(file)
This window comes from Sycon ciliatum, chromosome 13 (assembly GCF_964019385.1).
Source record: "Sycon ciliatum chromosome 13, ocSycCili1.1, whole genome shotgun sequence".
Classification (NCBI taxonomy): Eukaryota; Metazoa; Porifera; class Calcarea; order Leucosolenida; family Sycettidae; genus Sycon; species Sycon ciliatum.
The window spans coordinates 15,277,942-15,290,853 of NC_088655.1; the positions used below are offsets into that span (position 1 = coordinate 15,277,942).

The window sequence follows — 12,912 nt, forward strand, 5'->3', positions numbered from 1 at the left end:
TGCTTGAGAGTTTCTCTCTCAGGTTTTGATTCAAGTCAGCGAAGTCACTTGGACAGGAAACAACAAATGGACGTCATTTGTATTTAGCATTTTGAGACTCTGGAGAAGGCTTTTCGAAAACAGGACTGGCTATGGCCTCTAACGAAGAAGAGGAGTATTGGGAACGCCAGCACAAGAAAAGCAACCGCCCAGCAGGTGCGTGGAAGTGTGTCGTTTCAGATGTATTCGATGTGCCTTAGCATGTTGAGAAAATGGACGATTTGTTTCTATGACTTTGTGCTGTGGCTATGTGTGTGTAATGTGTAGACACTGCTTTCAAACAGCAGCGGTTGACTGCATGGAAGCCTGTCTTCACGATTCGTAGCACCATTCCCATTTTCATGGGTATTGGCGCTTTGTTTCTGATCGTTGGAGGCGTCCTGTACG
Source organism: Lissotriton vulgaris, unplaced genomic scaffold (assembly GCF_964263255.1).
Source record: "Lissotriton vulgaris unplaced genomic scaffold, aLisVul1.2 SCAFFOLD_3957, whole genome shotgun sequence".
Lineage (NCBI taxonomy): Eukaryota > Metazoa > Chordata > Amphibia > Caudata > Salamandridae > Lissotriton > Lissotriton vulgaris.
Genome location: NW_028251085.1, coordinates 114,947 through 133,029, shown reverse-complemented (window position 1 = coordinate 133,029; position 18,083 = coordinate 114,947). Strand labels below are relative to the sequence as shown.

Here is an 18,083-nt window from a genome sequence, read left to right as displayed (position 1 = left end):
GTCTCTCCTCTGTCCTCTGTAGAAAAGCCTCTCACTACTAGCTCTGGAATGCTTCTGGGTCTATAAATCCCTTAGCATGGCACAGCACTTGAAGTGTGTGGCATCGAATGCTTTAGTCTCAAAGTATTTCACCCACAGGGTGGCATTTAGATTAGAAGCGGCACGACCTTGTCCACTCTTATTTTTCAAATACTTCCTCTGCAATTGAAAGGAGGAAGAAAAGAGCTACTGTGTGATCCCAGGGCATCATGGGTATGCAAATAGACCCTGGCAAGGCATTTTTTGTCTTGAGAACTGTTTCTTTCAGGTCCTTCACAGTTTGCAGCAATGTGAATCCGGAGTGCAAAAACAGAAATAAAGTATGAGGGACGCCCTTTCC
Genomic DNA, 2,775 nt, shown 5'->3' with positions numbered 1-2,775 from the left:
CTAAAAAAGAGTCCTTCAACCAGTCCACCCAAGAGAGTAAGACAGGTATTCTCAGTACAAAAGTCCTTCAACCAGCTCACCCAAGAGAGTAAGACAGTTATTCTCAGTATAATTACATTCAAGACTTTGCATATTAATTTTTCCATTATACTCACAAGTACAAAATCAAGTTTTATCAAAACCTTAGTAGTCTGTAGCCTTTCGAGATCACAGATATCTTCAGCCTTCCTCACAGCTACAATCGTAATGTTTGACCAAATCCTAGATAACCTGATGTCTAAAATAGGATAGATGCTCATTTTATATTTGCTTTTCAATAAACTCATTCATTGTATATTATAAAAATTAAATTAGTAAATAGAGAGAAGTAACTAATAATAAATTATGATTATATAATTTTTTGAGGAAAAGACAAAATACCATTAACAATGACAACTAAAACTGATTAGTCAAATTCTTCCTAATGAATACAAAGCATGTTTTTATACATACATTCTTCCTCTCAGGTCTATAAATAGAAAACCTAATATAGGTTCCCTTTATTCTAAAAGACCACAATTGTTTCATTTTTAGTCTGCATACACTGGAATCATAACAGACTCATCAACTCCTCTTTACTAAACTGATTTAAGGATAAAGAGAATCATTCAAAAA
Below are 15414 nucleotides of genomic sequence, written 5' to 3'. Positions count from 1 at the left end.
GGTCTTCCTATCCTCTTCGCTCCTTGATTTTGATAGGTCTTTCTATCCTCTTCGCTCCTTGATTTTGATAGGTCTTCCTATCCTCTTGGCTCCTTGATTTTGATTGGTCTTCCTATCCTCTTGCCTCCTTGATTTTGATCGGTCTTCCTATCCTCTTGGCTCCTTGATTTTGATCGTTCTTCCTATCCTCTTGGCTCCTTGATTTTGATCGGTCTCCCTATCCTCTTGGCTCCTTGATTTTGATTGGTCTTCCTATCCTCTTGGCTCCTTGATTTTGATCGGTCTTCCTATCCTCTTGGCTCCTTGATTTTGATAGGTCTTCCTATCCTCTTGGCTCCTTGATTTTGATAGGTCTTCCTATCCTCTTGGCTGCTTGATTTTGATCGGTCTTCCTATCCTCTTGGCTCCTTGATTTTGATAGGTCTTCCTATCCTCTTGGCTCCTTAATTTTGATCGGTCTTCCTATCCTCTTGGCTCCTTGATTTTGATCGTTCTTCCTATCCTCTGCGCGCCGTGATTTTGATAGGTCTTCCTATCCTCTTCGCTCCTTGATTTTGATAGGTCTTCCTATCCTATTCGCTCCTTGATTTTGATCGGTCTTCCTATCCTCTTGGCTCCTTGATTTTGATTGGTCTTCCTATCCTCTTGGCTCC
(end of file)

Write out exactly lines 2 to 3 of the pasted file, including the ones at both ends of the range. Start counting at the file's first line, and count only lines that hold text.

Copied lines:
Source record: "Sycon ciliatum chromosome 13, ocSycCili1.1, whole genome shotgun sequence".
Classification (NCBI taxonomy): Eukaryota; Metazoa; Porifera; class Calcarea; order Leucosolenida; family Sycettidae; genus Sycon; species Sycon ciliatum.